Although Pakistan and India have been arch rivals since independence, there do exist a large number of families that were separated by the partition. Such families have relatives on both sides of the border. This scenario indicates that large numbers of people would be frequently travelling to and fro between the South Asian neighbours. However, numbers related to commercial air traffic between these two countries paint a different picture with an utterly low number of travelers.
From its closest neighbours to countries at the opposite end of the world, India is linked via air to around 55 countries through commercial non-stop flights. Among these 55 countries, a ranking of the passenger traffic with India puts Pakistan at a pitiful 50th position, ahead Kyrgyzstan, Iraq, Tajikistan, Reunion Island and Yemen.
Such a ranking is an indicator of the strained relations that exist between these two countries. According to numbers stated by the Indian Directorate General of Civil Aviation, only 28,154 passengers boarded nonstop flights between India and Pakistan in 2016. To put this in perspective, 2.1 million people travelled via air between India and its southern neighbor, Sri Lanka.
Currently, only Pakistan International Airlines (PIA) operates direct flights between India and Pakistan. PIA flies between Mumbai and Karachi on only two days of the week, Monday and Thursday. Moreover, with its Delhi-Karachi operations suspended, passengers travelling between the two countries only have Lahore-Delhi flights left as an option. Considering this scenario, air traffic is most likely to fall to the bottom of the ranking this year.
It seems that the decision by PIA to call off its operations from Pakistan’s largest city to India’s capital came about as a result of the rising tensions between the two neighbours. Last year saw an increase in ceasefire violations at the Line of Control, with the latter half of the year witnessing an upsurge in resistance against Indian forces in Indian occupied Kashmir. Although PIA officials claimed that the tensions did not have a part to play in its decision to suspend the flights from Karachi, however, numbers quoted by the Indian Directorate General of Civil Aviation seemingly indicate otherwise.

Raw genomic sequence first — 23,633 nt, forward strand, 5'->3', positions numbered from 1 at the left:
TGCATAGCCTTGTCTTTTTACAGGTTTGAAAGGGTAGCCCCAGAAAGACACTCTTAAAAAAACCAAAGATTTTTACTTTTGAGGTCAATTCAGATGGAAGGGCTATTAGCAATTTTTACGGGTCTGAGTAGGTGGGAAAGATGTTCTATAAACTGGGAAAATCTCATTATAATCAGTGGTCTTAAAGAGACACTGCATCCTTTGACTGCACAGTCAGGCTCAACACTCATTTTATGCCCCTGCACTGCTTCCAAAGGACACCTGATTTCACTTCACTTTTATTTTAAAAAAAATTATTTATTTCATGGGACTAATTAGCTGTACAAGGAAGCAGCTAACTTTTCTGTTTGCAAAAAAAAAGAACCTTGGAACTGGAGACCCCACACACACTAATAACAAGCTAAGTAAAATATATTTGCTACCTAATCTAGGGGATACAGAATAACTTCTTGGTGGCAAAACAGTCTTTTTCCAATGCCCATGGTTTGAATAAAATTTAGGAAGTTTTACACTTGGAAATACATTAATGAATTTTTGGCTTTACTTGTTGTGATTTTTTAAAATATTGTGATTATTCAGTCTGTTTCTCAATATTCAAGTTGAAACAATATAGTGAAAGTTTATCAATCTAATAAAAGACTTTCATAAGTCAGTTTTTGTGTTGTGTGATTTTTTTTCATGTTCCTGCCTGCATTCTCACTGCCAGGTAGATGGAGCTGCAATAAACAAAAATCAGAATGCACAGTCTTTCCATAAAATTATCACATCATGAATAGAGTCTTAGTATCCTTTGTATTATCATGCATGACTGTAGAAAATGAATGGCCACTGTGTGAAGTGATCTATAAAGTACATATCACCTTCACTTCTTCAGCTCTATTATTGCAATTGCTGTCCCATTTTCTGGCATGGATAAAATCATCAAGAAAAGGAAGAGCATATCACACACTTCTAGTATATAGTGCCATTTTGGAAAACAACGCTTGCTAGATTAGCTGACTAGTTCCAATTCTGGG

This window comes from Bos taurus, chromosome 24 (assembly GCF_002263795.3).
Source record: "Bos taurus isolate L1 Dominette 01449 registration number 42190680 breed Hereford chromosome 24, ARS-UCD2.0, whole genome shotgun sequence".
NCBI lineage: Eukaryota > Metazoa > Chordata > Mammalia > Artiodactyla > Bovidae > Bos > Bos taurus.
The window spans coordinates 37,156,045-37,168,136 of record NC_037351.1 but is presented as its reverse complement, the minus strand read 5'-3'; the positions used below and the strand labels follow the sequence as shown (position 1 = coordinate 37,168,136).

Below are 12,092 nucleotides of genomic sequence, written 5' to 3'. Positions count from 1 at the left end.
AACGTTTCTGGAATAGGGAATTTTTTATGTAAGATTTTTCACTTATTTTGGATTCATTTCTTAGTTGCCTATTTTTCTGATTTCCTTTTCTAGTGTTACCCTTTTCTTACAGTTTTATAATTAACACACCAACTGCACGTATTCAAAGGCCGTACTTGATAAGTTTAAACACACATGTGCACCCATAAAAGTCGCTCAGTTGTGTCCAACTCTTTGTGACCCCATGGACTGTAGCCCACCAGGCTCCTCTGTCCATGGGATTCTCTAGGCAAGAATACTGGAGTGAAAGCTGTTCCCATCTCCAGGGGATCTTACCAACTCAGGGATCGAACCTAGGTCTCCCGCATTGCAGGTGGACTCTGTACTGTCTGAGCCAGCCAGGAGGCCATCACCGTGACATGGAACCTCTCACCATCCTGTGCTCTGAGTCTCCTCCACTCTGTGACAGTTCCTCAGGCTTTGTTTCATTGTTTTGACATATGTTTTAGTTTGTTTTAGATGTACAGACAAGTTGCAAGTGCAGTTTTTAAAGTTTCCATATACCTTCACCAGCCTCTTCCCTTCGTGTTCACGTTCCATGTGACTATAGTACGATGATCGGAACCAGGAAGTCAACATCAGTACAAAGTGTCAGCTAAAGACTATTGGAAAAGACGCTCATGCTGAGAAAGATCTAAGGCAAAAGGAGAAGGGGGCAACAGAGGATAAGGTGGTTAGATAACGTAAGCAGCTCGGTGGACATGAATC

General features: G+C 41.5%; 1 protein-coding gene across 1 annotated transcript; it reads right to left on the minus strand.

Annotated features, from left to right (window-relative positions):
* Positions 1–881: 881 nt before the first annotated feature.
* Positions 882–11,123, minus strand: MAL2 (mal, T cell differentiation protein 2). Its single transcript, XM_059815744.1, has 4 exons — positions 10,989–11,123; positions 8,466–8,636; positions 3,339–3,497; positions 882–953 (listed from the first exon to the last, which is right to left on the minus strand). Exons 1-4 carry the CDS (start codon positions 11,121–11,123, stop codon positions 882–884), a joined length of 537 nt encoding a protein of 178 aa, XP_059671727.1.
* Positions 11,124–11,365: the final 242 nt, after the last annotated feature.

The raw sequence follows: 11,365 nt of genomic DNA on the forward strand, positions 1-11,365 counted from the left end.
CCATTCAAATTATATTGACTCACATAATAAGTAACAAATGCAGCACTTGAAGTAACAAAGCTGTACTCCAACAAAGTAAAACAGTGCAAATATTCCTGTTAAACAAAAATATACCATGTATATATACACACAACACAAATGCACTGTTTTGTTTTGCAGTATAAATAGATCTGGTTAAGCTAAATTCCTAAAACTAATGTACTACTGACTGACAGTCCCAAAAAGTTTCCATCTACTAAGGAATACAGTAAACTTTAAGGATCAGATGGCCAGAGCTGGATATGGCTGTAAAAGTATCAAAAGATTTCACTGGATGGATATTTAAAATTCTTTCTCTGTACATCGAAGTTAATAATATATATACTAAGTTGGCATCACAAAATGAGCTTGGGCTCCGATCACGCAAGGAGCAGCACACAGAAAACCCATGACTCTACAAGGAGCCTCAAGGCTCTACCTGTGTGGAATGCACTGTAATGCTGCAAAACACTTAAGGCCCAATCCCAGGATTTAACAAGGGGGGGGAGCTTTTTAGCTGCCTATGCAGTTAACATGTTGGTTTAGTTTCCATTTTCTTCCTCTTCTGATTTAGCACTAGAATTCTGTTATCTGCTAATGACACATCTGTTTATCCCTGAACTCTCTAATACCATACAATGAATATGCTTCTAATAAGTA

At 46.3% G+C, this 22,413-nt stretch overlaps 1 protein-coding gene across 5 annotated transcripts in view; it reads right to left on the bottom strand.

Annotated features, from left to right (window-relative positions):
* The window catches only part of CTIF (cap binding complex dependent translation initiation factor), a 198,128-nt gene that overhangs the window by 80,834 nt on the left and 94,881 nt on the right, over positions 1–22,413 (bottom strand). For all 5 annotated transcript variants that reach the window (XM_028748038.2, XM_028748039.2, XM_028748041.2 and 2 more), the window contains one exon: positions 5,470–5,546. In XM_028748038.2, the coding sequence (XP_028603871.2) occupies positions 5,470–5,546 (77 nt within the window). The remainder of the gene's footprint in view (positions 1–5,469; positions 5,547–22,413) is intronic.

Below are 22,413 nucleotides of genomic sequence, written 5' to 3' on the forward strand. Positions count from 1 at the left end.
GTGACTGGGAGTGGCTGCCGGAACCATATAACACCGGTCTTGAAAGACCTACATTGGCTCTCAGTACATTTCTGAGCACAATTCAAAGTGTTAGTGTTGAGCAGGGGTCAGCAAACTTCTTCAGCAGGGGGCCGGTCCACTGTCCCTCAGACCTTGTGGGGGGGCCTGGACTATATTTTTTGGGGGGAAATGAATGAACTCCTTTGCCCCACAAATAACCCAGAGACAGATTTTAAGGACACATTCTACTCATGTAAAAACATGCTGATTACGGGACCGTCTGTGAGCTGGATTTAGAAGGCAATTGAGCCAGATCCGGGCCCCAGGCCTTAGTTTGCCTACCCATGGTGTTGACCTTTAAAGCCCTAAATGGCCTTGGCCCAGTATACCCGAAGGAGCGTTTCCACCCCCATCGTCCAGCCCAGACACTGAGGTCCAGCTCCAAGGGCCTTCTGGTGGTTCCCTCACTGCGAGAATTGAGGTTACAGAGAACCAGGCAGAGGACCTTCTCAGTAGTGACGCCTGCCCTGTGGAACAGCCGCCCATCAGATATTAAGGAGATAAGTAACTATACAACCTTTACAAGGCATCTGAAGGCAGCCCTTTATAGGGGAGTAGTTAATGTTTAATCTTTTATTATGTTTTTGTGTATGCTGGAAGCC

According to the statistics provided by the organisation, a comparison of air-traffic numbers between 2015 and 2016 shows that the number of direct travelers registered a fall of 27%, from approximately 38,000 to 28,000. The fact that air-traffic fell by 10,000 passengers the same year tensions escalated seems to hold hostilities between the two countries as responsible for this scenario.
As for the neighbours with which India is on favourable terms, they have a high number of passengers travelling (via air) to the country; Nepal with 8 lakh passengers and Bangladesh with 7 lakh passengers.
A PIA official quoted in Indian media said that the reason for this low air-traffic is the fact that train or bus travel is much cheaper than travel through air. He said, "The lowest airfare on the Mumbai-Karachi route is Rs 28,000, while you can buy a train or a bus ticket to or from Pakistan for Rs 3,000." Moreover, he was of the opinion that people who travel between these countries to meet their relatives take huge amounts of baggage with them, while PIA has a 30 kg limit for check-in bags.
Another possible factor is the visa processing time. Another PIA official said that both the countries take a long time to issue visas, considering the security checks they put aspiring travelers through. Moreover, during times of tension, visa rejections are common as both countries aim to reduce the number of travelers in the interests of national security.